Results 1 to 4 of 4

Thread: Newly discovered species of genus Homo page

  1. #1
    Timothy's Avatar
    Timothy is offline Senior Member
    Join Date
    Feb 2010
    Location
    West Los Angeles, California
    Posts
    714

    1

    Shop Now


    You know Homo Neanderthalensis and perhaps Homo Floresiensis (the "hobbit"). Now they've discovered another species of Homo that was living as recently as 40,000 years ago:


    http://www.ft.com/cms/s/2/8f3e63fe-3758-11df-9176-00144feabdc0.html


    How odd to think that we once shared the planet with several other species of bipedal, intelligent hominans. Is this how the ancient mythology of elves and gnomes and such originated?


    This new species apparently branched off from the human line of descent a million years ago! Yet now, we Homo Sapiens are the only humans left. It's a lonelier planet without our funky cousins. Why did they go extinct after surviving for eons? Did our ancestors play a part somehow?


    It is a crazy chain of events that led to us being here instead of some other animal. Discoveries like this remind me how incredibly unlikely and fragile our existence is, and how important it is that we understand and honor our genetic legacy, lest we quickly follow our cousins into the dustbin of history and close the book on bipedal apes forever.


    Here's to you, extinct Siberian hominid.


  2. #2
    Fury22's Avatar
    Fury22 is offline Senior Member
    Join Date
    Feb 2010
    Location
    El Paso, TX
    Posts
    232

    1



    This is really cool. It really is quite interesting that there were these species of human were still on Earth? It raises all sorts of questions abouth their existence and ours as well.


    My favorite part of this is that the bones were found in Siberia. One of my life goals is to traverse Siberia and see as much of it as I can. I've only seen Western/European and Southern Russia, but not Eastern. It really would not surprise me is more species or things like this were discovered there, seeing as how isolated it is and how cut off you can be from the rest of the world. But the most interesting part of this is that they were not that isolated, being in the middle of Eurasia. You wonder if they came across other species of human and if there are any accounts of it.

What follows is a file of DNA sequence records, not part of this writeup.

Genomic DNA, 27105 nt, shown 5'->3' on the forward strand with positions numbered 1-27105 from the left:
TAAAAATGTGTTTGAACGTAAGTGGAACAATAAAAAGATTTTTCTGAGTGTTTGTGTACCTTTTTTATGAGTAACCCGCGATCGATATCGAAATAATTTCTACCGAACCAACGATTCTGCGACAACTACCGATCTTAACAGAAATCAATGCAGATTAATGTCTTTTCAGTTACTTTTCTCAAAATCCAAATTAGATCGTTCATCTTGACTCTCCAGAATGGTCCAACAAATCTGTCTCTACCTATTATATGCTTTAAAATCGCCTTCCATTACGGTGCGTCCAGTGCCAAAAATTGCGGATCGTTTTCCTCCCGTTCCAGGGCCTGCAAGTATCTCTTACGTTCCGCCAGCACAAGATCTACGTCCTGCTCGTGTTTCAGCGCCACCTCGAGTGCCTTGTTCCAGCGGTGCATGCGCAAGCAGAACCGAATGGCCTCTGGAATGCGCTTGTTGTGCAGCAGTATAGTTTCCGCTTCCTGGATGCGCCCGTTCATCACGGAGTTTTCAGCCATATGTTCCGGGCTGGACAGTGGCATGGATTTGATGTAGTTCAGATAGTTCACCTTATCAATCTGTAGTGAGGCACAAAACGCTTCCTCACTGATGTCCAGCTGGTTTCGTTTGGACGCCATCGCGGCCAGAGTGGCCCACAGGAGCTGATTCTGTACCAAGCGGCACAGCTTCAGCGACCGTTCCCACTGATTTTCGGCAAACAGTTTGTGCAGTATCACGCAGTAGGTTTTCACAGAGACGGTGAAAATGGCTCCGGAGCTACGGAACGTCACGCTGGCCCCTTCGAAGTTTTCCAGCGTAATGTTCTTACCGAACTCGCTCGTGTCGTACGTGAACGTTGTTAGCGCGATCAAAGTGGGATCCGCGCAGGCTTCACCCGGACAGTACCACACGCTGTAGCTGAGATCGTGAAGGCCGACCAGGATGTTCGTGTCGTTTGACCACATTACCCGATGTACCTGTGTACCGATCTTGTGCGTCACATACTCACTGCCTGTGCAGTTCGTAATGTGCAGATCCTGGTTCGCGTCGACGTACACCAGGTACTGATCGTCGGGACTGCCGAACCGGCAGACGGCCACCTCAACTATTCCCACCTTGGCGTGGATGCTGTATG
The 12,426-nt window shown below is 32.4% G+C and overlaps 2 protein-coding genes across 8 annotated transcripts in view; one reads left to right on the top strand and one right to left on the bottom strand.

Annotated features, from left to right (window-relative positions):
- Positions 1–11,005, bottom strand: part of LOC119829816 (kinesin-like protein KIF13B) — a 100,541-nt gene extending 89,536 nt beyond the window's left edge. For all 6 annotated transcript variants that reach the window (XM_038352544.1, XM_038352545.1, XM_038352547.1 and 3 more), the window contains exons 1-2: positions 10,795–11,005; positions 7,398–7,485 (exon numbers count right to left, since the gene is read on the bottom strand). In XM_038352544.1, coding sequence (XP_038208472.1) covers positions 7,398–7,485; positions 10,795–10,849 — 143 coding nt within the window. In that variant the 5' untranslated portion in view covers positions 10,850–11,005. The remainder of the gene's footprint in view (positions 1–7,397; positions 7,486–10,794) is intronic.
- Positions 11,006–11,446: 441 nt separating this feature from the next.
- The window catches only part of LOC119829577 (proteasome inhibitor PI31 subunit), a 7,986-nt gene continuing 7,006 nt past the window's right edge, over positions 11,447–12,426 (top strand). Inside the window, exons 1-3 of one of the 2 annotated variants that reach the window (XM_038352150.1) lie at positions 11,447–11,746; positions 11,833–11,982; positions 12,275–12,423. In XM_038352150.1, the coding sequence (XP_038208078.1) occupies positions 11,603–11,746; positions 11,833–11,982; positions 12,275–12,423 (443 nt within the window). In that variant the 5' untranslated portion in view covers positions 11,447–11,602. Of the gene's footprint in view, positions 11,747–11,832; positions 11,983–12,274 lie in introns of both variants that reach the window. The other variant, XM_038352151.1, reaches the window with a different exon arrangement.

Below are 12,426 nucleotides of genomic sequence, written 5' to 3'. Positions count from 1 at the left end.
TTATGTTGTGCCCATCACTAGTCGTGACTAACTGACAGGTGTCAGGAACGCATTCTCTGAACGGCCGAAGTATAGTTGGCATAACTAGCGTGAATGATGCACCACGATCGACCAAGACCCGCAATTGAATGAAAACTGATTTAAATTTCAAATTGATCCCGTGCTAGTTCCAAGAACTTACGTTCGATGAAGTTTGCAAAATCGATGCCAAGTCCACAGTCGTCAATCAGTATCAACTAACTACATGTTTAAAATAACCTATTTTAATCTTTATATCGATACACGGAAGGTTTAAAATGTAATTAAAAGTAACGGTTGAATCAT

Check out my blog!

    http://easternstrength.blogspot.com/

    I like to throw, squat and pull heavy things for fun.

    We're designed to be hunters and we're in a society of shopping. There's nothing to kill anymore, there's nothing to fight, nothing to overcome, nothing to explore. In that societal emasculation this everyman is created. ~David Fincher, director of Fight Club, interview with Gavin Smith, "Inside Out," Film Comment, Sep/Oct 1999

  3. #3
    Timothy's Avatar
    Timothy is offline Senior Member
    Join Date
    Feb 2010
    Location
    West Los Angeles, California
    Posts
    714

    1



    I agree, Fury22. Siberia used to be teeming with life before it turned into taiga and permafrost. I expect we'll see many more fascinating discoveries from ancient Siberia, preserved by the elements.


    "Kolyma, wonderful planet,

    Twelve months winter, the rest summer"


    The whole earth used to be much more hospitable to bipedal predators like ourselves... now we're down to one last species, scratching out an existence through agriculture.


  4. #4
    Fury22's Avatar
    Fury22 is offline Senior Member
    Join Date
    Feb 2010
    Location
    El Paso, TX
    Posts
    232

    1



    I think so as well. Even among Russians Siberia still has that "unknown" allure, of course because much of it is still untouched or unexplored. Russia is a fascinating place to be anyway. At some point I would really like to study an indigenous language of Russia (other than Russian), and travel through Siberia. There's so much more to Russia than people really know. I think it would be interesting as well to study how big this civilization of homonids was. Like the article said, they weren't really isolated in comparison with some others on islands or cut off from travel. They were in Eurasia and more than likely at some point came into contact with other humans.

    Check out my blog!

    http://easternstrength.blogspot.com/

    I like to throw, squat and pull heavy things for fun.

    We're designed to be hunters and we're in a society of shopping. There's nothing to kill anymore, there's nothing to fight, nothing to overcome, nothing to explore. In that societal emasculation this everyman is created. ~David Fincher, director of Fight Club, interview with Gavin Smith, "Inside Out," Film Comment, Sep/Oct 1999

Posting Permissions

  • You may not post new threads
  • You may not post replies
  • You may not post attachments
  • You may not edit your posts
  •